These forced returns, also known as refoulements, have been widely documented by the Council of Europe’s Commission on Human Rights, the Office of the United Nations High Commissioner for Refugees, the International Organization for Migration and the investigative journalism platform Bellingcat. This practice is illegal under the United Nations Refugee Convention and international law. Yet despite clear evidence of their occurrence, there have been no major repercussions.

The Turkish Coast Guard is carrying out a rescue operation to save potential migrants in the northern Aegean Sea.
A member of the Turkish Coast Guard shines a light on a Greek Coast Guard boat nearby and in the pitch black night of Aegean waters. The agencies were looking for two migrant rafts adrift on the border between the waters of the two countries.
The waters of the northern Aegean Sea are lit by a Turkish Coast Guard boat en route to a rescue operation in the early hours of the morning.
The Turkish Coast Guard is preparing for a nighttime open water rescue operation using thermal cameras to locate their target.
The Turkish Coast Guard rescued 20 Afghan citizens from two life rafts drifting in the northern Aegean Sea. All on board claim to have been forcibly returned to Turkish waters from Greece.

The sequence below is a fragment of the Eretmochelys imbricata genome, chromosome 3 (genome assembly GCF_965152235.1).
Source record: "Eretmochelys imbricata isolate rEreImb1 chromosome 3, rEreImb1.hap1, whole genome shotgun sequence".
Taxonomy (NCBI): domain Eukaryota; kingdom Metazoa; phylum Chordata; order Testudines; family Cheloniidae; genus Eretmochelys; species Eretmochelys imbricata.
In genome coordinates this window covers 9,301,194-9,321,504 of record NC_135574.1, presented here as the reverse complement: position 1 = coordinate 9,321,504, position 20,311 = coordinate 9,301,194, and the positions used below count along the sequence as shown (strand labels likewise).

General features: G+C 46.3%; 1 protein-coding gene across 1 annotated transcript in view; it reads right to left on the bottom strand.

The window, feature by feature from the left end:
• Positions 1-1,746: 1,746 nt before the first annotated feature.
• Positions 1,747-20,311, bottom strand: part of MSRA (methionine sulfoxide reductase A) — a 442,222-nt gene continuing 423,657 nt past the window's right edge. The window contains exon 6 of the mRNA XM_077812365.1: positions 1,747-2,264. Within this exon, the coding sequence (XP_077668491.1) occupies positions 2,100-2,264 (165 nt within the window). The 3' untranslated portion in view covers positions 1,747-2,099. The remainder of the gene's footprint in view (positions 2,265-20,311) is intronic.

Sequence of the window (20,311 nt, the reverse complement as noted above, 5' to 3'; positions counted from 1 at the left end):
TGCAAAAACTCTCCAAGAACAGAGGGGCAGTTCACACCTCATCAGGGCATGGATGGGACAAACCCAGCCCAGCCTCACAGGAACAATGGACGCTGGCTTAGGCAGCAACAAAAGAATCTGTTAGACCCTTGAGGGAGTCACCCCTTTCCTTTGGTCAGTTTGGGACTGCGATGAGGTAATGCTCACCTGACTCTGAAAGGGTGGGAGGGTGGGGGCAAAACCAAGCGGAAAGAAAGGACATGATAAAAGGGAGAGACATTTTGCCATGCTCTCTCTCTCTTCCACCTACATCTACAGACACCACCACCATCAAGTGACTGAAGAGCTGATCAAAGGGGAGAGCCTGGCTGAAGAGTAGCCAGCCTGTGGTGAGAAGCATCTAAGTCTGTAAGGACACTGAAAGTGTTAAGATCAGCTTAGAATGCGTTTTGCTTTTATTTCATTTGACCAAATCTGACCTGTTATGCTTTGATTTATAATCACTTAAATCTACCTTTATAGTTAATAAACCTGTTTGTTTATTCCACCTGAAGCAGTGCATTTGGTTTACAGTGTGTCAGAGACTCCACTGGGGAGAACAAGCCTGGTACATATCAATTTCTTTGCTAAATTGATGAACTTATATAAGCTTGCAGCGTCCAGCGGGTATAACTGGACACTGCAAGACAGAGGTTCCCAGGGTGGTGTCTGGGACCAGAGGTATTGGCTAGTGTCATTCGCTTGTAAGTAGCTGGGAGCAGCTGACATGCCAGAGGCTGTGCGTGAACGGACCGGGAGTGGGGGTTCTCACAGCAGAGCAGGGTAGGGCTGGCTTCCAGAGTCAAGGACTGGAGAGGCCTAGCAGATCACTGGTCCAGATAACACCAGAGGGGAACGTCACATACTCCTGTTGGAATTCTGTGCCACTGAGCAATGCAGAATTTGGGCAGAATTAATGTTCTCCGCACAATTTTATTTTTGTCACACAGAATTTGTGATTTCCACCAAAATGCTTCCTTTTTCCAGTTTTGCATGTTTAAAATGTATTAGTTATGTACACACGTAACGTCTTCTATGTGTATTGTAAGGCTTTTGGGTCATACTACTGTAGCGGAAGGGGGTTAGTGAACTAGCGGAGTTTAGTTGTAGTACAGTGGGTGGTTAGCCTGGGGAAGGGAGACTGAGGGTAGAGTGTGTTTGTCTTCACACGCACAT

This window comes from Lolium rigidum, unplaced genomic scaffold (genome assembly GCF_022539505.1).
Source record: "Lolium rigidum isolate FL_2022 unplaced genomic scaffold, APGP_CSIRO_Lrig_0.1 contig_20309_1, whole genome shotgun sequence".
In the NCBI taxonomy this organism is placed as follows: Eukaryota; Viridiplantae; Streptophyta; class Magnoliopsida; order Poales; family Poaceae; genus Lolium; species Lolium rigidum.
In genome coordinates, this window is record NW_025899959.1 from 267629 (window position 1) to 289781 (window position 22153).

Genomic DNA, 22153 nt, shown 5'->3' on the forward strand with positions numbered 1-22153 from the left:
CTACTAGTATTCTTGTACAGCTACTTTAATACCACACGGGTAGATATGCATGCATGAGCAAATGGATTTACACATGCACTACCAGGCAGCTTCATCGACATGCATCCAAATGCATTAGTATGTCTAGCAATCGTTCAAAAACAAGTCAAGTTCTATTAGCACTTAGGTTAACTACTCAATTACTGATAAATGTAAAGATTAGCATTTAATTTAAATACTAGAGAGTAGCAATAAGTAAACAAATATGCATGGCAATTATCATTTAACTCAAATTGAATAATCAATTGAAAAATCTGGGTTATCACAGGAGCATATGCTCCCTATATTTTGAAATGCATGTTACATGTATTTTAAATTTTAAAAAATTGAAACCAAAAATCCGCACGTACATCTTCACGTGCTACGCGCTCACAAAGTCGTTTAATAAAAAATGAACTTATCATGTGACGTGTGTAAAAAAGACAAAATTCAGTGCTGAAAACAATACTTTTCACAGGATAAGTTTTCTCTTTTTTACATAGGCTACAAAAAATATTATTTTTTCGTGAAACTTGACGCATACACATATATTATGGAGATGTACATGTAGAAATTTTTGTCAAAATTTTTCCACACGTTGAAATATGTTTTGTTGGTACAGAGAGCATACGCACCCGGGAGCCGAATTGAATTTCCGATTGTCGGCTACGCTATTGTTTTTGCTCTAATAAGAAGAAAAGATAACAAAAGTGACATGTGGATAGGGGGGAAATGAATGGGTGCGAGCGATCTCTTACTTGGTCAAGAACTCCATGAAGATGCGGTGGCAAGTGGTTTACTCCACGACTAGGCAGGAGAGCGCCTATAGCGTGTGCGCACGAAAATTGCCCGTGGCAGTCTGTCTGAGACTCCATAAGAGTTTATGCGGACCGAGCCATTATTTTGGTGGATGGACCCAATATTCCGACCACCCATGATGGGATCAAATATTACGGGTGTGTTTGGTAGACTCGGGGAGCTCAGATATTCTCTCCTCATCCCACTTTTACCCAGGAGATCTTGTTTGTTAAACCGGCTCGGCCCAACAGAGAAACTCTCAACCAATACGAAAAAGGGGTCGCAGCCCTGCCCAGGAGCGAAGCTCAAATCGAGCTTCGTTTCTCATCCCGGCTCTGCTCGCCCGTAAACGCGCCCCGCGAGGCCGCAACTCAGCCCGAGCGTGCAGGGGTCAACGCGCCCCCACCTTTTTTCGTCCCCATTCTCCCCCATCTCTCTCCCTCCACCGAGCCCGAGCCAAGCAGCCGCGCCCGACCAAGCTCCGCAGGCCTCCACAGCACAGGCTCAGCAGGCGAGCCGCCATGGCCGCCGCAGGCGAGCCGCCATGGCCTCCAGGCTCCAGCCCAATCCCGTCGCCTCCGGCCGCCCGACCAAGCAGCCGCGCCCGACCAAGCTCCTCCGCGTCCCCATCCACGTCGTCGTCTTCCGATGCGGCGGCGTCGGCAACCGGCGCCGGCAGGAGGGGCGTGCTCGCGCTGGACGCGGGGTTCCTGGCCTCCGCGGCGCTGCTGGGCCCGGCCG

The young people are helped aboard the rescue vessel by members of the Turkish Coast Guard after their two life rafts were spotted in the dark depths of the night.

In a report from May this year, Council of Europe Commissioner for Human Rights Dunja Mijatović wrote: “I am particularly concerned by the increase in the number of reported cases in which migrants who have reached the East Aegean islands from Turkey by boat, and have sometimes even been registered as asylum seekers, were embarked on life rafts by Greek officers and pushed back into Turkish waters.

Off the Greek island of Samos, near the Turkish town of Kuşadası, POLITICO observed from a Turkish Coast Guard Command patrol boat, as two Greek Coast Guard ships circled around at high speed. an unpowered rubber dinghy, causing waves in an apparent attempt to push it into neighboring Turkish territory. A man fell and was brought back on board after nearly drowning. A Greek Coast Guard vessel then used a rope to tow the boat to the Turkish waters border.

On board were 39 people from Mali, Cameroon, Somalia, Guinea, the two Congos and elsewhere in sub-Saharan Africa. They claimed that the motor of the dinghy had been removed by the Greek Coast Guard, leaving them helpless in the scorching sun.